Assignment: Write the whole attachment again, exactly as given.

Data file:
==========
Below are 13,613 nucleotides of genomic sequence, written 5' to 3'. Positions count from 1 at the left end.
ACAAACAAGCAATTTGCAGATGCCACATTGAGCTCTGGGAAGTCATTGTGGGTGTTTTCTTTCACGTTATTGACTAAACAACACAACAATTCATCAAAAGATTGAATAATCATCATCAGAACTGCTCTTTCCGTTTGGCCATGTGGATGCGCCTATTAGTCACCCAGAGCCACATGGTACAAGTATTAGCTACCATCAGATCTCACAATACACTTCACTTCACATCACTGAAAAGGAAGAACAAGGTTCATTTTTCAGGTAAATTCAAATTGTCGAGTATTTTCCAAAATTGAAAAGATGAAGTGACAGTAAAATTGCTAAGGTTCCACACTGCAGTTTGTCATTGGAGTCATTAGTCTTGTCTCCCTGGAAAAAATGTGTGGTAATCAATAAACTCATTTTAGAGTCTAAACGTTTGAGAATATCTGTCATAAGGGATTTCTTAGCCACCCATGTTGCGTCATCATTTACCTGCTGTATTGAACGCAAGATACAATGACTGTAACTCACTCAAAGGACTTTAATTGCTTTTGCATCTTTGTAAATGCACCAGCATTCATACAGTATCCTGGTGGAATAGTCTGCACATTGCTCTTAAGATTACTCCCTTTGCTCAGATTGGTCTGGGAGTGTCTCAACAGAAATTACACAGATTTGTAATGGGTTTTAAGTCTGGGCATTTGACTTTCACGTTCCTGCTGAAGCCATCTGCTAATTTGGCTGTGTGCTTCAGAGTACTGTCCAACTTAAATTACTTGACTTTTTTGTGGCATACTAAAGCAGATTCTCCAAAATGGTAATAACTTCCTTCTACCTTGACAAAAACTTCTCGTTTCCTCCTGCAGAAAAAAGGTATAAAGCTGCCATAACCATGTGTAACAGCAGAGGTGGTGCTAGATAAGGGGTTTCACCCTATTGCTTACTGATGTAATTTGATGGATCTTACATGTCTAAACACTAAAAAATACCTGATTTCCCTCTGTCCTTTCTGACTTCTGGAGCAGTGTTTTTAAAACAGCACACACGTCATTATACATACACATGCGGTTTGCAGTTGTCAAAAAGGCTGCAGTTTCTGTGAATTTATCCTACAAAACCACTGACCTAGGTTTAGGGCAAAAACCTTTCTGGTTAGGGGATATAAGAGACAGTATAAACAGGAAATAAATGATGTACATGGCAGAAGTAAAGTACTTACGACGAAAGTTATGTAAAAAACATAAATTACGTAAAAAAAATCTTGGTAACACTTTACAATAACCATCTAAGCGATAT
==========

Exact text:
Below are 13,613 nucleotides of genomic sequence, written 5' to 3'. Positions count from 1 at the left end.
ACAAACAAGCAATTTGCAGATGCCACATTGAGCTCTGGGAAGTCATTGTGGGTGTTTTCTTTCACGTTATTGACTAAACAACACAACAATTCATCAAAAGATTGAATAATCATCATCAGAACTGCTCTTTCCGTTTGGCCATGTGGATGCGCCTATTAGTCACCCAGAGCCACATGGTACAAGTATTAGCTACCATCAGATCTCACAATACACTTCACTTCACATCACTGAAAAGGAAGAACAAGGTTCATTTTTCAGGTAAATTCAAATTGTCGAGTATTTTCCAAAATTGAAAAGATGAAGTGACAGTAAAATTGCTAAGGTTCCACACTGCAGTTTGTCATTGGAGTCATTAGTCTTGTCTCCCTGGAAAAAATGTGTGGTAATCAATAAACTCATTTTAGAGTCTAAACGTTTGAGAATATCTGTCATAAGGGATTTCTTAGCCACCCATGTTGCGTCATCATTTACCTGCTGTATTGAACGCAAGATACAATGACTGTAACTCACTCAAAGGACTTTAATTGCTTTTGCATCTTTGTAAATGCACCAGCATTCATACAGTATCCTGGTGGAATAGTCTGCACATTGCTCTTAAGATTACTCCCTTTGCTCAGATTGGTCTGGGAGTGTCTCAACAGAAATTACACAGATTTGTAATGGGTTTTAAGTCTGGGCATTTGACTTTCACGTTCCTGCTGAAGCCATCTGCTAATTTGGCTGTGTGCTTCAGAGTACTGTCCAACTTAAATTACTTGACTTTTTTGTGGCATACTAAAGCAGATTCTCCAAAATGGTAATAACTTCCTTCTACCTTGACAAAAACTTCTCGTTTCCTCCTGCAGAAAAAAGGTATAAAGCTGCCATAACCATGTGTAACAGCAGAGGTGGTGCTAGATAAGGGGTTTCACCCTATTGCTTACTGATGTAATTTGATGGATCTTACATGTCTAAACACTAAAAAATACCTGATTTCCCTCTGTCCTTTCTGACTTCTGGAGCAGTGTTTTTAAAACAGCACACACGTCATTATACATACACATGCGGTTTGCAGTTGTCAAAAAGGCTGCAGTTTCTGTGAATTTATCCTACAAAACCACTGACCTAGGTTTAGGGCAAAAACCTTTCTGGTTAGGGGATATAAGAGACAGTATAAACAGGAAATAAATGATGTACATGGCAGAAGTAAAGTACTTACGACGAAAGTTATGTAAAAAACATAAATTACGTAAAAAAAATCTTGGTAACACTTTACAATAACCATCTAAGCGATAT